This tutorial will cover the basics of working with TIMESTAMP data type in MySQL.

The TIMESTAMP data type allows you to store date and time values in the format of TIMESTAMP as YYYY-MM-DD HH:MM:SS.

The value of a timestamp data type in MySQL ranges from 1970-01-01 00:00:01 to 2038-01-19 03:14:07 in UTC.

When storing a timestamp value, MySQL will convert the current time to UTC and store it in the target table. MySQL will convert the value from UTC to the current time during retrieval. It is good to remember that this feature only applies to the timestamp data type.

Therefore, since the time zone can be set on a given session, My SQL allows you to retrieve the same value stored as long as the time zone remains constant.

MySQL Timezone Example

Let us cover an example of how to work with the timestamp data type in MySQL. Consider the table below with a timestamp column.

create database tempdb;
use tempdb;
create table sample(
    id int auto_increment primary key,
    t timestamp
set time_zone ='+03:00';

The query above creates a sample database and table with a timestamp column. We also set the time zone for the session using the time_zone parameter.

We can then insert date and time values into the column as shown in the query below:

insert into sample(t)
values ('2022-10-10 23:45:23'),
       ('2020-12-10 13:43:32'),
       ('1990-10-10 16:23:32');

We can then select the timestamp values from the table as shown:

select * from sample;


Demonstrating the Use of Time Zone in Timestamp

As mentioned, if the time zone is constant, we can get the same value we saved in the table, as demonstrated above.

Let us see what values we get if we change the time zone value:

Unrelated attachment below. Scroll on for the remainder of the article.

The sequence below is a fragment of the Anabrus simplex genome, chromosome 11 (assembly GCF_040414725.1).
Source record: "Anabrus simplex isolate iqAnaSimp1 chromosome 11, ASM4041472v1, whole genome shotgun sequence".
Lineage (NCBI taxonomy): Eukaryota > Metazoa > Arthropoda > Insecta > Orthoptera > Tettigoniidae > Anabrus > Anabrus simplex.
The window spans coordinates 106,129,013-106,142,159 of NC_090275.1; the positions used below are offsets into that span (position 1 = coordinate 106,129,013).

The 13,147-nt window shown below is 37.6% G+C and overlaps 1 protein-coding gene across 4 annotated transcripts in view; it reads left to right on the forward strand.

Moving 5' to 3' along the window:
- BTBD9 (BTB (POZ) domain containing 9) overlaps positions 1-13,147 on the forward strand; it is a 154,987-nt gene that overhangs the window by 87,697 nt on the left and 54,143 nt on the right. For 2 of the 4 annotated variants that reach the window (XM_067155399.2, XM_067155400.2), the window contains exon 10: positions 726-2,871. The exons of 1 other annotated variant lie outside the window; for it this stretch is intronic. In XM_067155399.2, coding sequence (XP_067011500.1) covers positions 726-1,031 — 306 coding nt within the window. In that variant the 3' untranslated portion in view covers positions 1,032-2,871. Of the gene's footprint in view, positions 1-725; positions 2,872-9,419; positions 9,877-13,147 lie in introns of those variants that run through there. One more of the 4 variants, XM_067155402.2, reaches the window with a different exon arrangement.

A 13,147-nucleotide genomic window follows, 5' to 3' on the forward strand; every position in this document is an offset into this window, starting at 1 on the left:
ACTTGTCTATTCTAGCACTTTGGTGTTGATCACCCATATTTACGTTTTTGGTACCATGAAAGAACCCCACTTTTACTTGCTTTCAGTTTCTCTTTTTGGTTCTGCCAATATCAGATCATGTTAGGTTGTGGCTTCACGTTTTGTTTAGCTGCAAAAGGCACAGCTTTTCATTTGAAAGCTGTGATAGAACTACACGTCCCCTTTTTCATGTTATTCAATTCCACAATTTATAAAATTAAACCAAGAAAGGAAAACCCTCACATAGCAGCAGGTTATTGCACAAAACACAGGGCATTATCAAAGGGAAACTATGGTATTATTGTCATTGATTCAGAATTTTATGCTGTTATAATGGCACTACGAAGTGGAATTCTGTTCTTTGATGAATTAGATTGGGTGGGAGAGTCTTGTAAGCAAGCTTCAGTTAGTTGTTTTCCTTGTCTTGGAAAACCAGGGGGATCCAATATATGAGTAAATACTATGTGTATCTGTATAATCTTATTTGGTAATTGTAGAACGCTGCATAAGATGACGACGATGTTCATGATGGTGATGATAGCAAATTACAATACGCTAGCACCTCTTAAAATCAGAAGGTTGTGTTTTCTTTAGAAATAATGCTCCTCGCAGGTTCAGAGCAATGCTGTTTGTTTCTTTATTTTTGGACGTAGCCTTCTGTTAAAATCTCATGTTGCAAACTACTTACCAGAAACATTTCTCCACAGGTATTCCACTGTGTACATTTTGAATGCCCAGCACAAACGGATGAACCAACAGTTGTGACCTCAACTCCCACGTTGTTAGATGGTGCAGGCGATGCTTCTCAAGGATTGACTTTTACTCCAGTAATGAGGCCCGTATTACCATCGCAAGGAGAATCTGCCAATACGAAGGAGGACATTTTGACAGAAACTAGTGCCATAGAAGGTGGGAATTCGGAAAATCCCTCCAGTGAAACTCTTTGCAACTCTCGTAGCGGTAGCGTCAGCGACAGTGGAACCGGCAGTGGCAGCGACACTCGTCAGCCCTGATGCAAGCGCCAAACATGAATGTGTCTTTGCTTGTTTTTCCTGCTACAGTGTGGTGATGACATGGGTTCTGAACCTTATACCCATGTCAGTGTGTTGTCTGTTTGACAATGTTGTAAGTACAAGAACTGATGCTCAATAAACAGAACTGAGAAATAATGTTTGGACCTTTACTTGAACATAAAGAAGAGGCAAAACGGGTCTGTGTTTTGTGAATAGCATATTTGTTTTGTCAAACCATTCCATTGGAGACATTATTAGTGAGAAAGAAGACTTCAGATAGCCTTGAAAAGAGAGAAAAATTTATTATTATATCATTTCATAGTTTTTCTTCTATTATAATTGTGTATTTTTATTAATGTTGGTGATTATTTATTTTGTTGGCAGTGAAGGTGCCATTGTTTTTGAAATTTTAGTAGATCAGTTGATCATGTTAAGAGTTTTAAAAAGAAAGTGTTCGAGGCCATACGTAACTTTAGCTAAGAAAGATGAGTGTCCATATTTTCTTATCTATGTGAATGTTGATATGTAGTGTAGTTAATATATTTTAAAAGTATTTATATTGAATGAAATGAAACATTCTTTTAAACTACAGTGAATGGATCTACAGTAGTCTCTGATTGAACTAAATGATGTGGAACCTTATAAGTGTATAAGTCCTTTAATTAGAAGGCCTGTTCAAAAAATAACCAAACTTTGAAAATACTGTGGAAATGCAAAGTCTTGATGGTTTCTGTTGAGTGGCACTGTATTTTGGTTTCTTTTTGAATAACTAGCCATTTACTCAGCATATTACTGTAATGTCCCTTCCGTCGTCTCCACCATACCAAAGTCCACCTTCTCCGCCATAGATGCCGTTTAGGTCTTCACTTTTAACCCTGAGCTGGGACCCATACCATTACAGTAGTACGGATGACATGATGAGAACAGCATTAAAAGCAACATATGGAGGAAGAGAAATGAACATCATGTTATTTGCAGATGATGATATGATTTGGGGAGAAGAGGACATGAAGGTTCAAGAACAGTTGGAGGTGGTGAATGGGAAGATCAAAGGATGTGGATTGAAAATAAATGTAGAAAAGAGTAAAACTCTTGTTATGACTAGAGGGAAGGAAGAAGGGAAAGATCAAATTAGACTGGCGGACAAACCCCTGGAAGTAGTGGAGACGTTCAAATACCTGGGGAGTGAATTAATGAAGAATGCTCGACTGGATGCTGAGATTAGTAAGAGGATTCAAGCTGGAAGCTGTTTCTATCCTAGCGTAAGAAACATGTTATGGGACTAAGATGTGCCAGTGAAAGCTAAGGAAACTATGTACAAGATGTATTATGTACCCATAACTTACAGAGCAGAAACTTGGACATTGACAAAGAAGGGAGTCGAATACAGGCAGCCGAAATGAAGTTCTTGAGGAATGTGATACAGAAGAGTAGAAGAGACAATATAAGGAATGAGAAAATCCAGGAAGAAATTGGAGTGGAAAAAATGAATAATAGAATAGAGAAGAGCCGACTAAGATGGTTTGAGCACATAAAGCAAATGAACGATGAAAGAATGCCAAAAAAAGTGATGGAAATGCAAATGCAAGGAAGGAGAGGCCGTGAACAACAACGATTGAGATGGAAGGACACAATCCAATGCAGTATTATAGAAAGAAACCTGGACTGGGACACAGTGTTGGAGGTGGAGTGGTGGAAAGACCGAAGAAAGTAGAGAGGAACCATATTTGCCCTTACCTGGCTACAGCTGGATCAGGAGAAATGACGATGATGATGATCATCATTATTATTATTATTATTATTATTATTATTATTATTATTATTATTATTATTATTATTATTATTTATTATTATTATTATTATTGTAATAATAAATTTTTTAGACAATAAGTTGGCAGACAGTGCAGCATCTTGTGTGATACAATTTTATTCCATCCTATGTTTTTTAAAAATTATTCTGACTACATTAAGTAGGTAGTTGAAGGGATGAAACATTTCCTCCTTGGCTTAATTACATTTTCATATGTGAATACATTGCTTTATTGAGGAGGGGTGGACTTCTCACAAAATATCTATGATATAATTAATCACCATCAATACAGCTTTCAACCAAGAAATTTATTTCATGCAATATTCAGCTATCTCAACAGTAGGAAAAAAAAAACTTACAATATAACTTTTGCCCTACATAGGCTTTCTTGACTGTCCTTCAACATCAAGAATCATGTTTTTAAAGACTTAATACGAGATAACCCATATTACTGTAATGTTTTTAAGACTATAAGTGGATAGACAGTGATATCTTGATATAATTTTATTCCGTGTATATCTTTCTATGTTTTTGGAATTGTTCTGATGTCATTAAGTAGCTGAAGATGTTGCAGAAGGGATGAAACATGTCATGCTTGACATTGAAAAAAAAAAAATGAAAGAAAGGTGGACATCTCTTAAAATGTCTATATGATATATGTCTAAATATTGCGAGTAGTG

set time_zone = '-7:00';
select * from sample;

If we run the statement above, we should get a table with the value as shown:

Notice we get different values from what we saved. This occurs due to the change in the timezone.

Using Automatic Initialization Using the Timestamp Data Type

We can automatically initialize a given column by setting the default constraint to the current_timestamp.

In such as case, MySQL will insert the current timestamp value to a given row, as shown in the example below:

create table sample(
    id int auto_increment primary key,
    t timestamp default current_timestamp

We can then insert values into the table as shown:

insert into sample(id)
values (1),(2),(3);

As you can notice, we do not provide for the t column. This should force MySQL to use the default value as shown:

select * from sample;


As you can see, all rows share the same timestamp value denoting the insert time. This feature is referred to as automatic initialization.


In this example, we discussed the fundamentals of working with the TIMESTAMP data type in MySQL.

About the author

John Otieno

My name is John and am a fellow geek like you. I am passionate about all things computers from Hardware, Operating systems to Programming. My dream is to share my knowledge with the world and help out fellow geeks. Follow my content by subscribing to LinuxHint mailing list